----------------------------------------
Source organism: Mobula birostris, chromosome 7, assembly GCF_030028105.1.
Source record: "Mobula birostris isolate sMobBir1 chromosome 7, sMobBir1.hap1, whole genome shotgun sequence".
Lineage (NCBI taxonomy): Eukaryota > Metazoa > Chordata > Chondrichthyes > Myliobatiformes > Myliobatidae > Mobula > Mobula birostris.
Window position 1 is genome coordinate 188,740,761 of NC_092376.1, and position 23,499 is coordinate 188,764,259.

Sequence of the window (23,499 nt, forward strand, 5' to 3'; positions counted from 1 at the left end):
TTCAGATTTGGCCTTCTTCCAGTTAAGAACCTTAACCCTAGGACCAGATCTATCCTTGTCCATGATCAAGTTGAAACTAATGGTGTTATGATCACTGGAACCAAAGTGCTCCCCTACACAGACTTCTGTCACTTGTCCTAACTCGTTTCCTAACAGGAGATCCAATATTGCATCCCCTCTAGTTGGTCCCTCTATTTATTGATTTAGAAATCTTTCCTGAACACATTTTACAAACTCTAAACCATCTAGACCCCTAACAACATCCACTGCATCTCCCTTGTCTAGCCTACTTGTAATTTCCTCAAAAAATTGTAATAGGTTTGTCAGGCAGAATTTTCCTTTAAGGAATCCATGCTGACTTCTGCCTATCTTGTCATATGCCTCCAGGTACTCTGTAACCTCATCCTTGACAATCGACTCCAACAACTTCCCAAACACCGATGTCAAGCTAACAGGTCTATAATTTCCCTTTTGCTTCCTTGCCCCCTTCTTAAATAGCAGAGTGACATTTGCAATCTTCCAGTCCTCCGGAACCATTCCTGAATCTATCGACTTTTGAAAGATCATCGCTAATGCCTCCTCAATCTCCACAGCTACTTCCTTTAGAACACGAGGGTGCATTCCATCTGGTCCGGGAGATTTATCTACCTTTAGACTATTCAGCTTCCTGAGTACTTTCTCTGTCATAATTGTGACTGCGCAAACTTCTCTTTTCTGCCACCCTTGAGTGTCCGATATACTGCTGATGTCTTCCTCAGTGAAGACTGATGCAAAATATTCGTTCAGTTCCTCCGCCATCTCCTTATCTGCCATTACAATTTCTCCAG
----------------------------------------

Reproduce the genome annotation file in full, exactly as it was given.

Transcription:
Source organism: Mobula birostris, chromosome 7, assembly GCF_030028105.1.
Source record: "Mobula birostris isolate sMobBir1 chromosome 7, sMobBir1.hap1, whole genome shotgun sequence".
Lineage (NCBI taxonomy): Eukaryota > Metazoa > Chordata > Chondrichthyes > Myliobatiformes > Myliobatidae > Mobula > Mobula birostris.
Window position 1 is genome coordinate 188,740,761 of NC_092376.1, and position 23,499 is coordinate 188,764,259.

Sequence of the window (23,499 nt, forward strand, 5' to 3'; positions counted from 1 at the left end):
TTCAGATTTGGCCTTCTTCCAGTTAAGAACCTTAACCCTAGGACCAGATCTATCCTTGTCCATGATCAAGTTGAAACTAATGGTGTTATGATCACTGGAACCAAAGTGCTCCCCTACACAGACTTCTGTCACTTGTCCTAACTCGTTTCCTAACAGGAGATCCAATATTGCATCCCCTCTAGTTGGTCCCTCTATTTATTGATTTAGAAATCTTTCCTGAACACATTTTACAAACTCTAAACCATCTAGACCCCTAACAACATCCACTGCATCTCCCTTGTCTAGCCTACTTGTAATTTCCTCAAAAAATTGTAATAGGTTTGTCAGGCAGAATTTTCCTTTAAGGAATCCATGCTGACTTCTGCCTATCTTGTCATATGCCTCCAGGTACTCTGTAACCTCATCCTTGACAATCGACTCCAACAACTTCCCAAACACCGATGTCAAGCTAACAGGTCTATAATTTCCCTTTTGCTTCCTTGCCCCCTTCTTAAATAGCAGAGTGACATTTGCAATCTTCCAGTCCTCCGGAACCATTCCTGAATCTATCGACTTTTGAAAGATCATCGCTAATGCCTCCTCAATCTCCACAGCTACTTCCTTTAGAACACGAGGGTGCATTCCATCTGGTCCGGGAGATTTATCTACCTTTAGACTATTCAGCTTCCTGAGTACTTTCTCTGTCATAATTGTGACTGCGCAAACTTCTCTTTTCTGCCACCCTTGAGTGTCCGATATACTGCTGATGTCTTCCTCAGTGAAGACTGATGCAAAATATTCGTTCAGTTCCTCCGCCATCTCCTTATCTGCCATTACAATTTCTCCAG